#1. "RE: D7000 what's missing for a D300 user?" In response to Reply # 0 Wed 06-Oct-10 06:10 PM by cockers
Changing over battery system and memory cards would add several hundred dollars to the value equation. I'd need to replace 6 batteries and a bunch of cards if I were to go the D7000 route. I think I'd rather snag a 300S.
Actually I feel I don't need more Capability than my D200 offers . . . I need more Opportunity to get out and shoot!!
#2. "RE: D7000 what's missing for a D300 user?" In response to Reply # 1 Wed 06-Oct-10 06:25 PM by MotoMannequin
Livermore, CA, US
>Changing over battery system and memory cards would add >several hundred dollars to the value equation. I'd need to >replace 6 batteries and a bunch of cards if I were to go the >D7000 route.
Ah yes, I would have put that on the list, until yesterday, when my house was burglarized and they took every last piece of camera equipment. A clean slate changes the equation. Nikon has always been good about battery compatibility between, say D50/70/100, D80/200, D90/300. I'd guess the new D800 & D400 probably share a battery with the D7K.
#4. "RE: D7000 what's missing for a D300 user?" In response to Reply # 0 Thu 07-Oct-10 05:25 AM by km6xz
St Petersburg, RU
Sorry to hear of your loss. Did they take everything or just camera gear. If primarily camera gear, it might have been someone who you know, who was aware of what equipment you had.
Nikon and other sells a shoe-to-PC adapter for less than $18 that might put cable in a more convenient location. The AF/AE-L button is programmable so it can be set to AF-On One issue that some cite as a deal breaker is the 1 fps second lower frame rate. Stan St Petersburg Russia
#5. "RE: D7000 what's missing for a D300 user?" In response to Reply # 4
Livermore, CA, US
>Sorry to hear of your loss. Did they take everything or just >camera gear. If primarily camera gear, it might have been >someone who you know, who was aware of what equipment you had.
Really I've ruled that out. They also took a laptop, were carrying out a bunch of wine which they left lying on the floor when they came across the camera bags. Looks like a smash-and-grab. >One issue that some cite as a deal breaker is the 1 fps second >lower frame rate.
1fps slower than? D300 was 6fps, I thought D7K was too.
#9. "RE: D7000 what's missing for a D300 user?" In response to Reply # 8
I am in the same boat with camera choices. I have a D700 that is rather old, but rather than replace it, I want to buy backup body for wedding work. I think I might go with the D7000 because I already have 2x 16GB Extreme IV SD cards. Too expensive to go through the trouble of buying more CF cards with the same capacity.
#10. "RE: D7000 what's missing for a D300 user?" In response to Reply # 0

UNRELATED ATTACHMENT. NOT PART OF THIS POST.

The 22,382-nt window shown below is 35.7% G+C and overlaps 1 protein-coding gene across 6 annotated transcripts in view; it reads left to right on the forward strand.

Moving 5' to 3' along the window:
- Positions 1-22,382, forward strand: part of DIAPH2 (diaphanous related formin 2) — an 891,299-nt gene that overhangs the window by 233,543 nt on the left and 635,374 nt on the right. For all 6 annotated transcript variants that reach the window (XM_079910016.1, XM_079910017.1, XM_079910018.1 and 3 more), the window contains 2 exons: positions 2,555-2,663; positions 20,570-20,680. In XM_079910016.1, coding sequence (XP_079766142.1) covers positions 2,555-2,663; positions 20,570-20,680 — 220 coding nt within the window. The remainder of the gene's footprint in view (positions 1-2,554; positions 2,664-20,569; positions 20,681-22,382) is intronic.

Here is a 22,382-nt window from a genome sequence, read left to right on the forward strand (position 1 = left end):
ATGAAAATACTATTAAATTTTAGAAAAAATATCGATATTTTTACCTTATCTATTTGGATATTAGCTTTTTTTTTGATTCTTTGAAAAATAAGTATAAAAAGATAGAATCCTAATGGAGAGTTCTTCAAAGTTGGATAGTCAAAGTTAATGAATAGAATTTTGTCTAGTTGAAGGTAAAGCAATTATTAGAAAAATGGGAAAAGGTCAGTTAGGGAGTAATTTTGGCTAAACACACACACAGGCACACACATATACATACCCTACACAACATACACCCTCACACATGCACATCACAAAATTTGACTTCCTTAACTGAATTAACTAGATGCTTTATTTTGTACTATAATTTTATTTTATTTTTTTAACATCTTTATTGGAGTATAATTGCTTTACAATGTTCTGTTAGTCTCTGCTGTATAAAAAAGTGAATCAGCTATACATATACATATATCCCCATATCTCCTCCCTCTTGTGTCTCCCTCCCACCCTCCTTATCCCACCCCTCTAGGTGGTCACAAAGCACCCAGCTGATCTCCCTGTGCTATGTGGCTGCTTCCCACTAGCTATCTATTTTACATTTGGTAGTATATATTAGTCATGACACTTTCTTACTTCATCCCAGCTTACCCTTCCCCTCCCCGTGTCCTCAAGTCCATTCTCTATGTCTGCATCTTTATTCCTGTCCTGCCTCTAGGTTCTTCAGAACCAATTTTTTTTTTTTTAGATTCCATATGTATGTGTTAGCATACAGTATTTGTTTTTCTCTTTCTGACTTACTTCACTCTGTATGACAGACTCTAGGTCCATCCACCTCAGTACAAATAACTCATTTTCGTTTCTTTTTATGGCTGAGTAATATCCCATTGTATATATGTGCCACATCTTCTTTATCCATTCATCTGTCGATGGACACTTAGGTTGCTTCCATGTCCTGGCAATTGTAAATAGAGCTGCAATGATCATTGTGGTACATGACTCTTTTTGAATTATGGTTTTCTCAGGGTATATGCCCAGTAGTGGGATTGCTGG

Sorry about the theft of your gear.
I have a D7000 on order - primarily for my wife. She would like a smaller lighter camera than her current D300 as she has a bit of arthritis in her hands.
The Image Doctors podcast with Bob Krist opened my mind to the smaller camera bodies like the D90. The D7000 is a clear upgrade to the D90 - and in many respects trumps the D300 and D700.
16.2 megapixels is a clear upgrade to most alternatives. Of course, you have to assume the next generation cameras will all have 16mb or more.
The D7000 will deliver 6 fps - not 1 fps as others have posted. That should meet most needs, but is just short of the D300 with grip. There is no mention of whether the new grip boosts frame rate - but I assume not.
I assume you would like the battery grip - MB-D11. I am debating it for my wife as it adds weight - but it also doubles battery capacity. The grip is a new model and there is no mention of other cameras that use the grip. Either way you need two EN-EL15 batteries. This is a new battery from Nikon.
The AF area has 39 AF points for dynamic AF - and can be used with 9, 21, or 39 points. While slightly below the D300 51 points, as a practical matter it does not make a difference since many of us use the 21 point option.
Exposure Compensation now has 5 stops up or down. That's an improvement from the current 3 stops and potentially useful for HDR.
Two SD card slots is a nice plus - but does mean you need to buy SD cards. It appears that 16gb cards would be a good choice - especially since video can require a lot of storage.
Video has new options of 24fps and 30fps - as well as image size choices. That should help both future proofing and allowing for different client needs.
The lowest native ISO is ISO 100. At the high end - the camera offers ISO 6400 and High 2 above that.
All in all, the D7000 seems to be as good or better than almost all current models. From my perspective, if you want a light weight body for hiking, travel, or other reasons, this is a fantastic choice.
BUT - the next generation of the D300, D700, and D3 have not been announced. My plan is to hold out for a D700 or D3 replacement.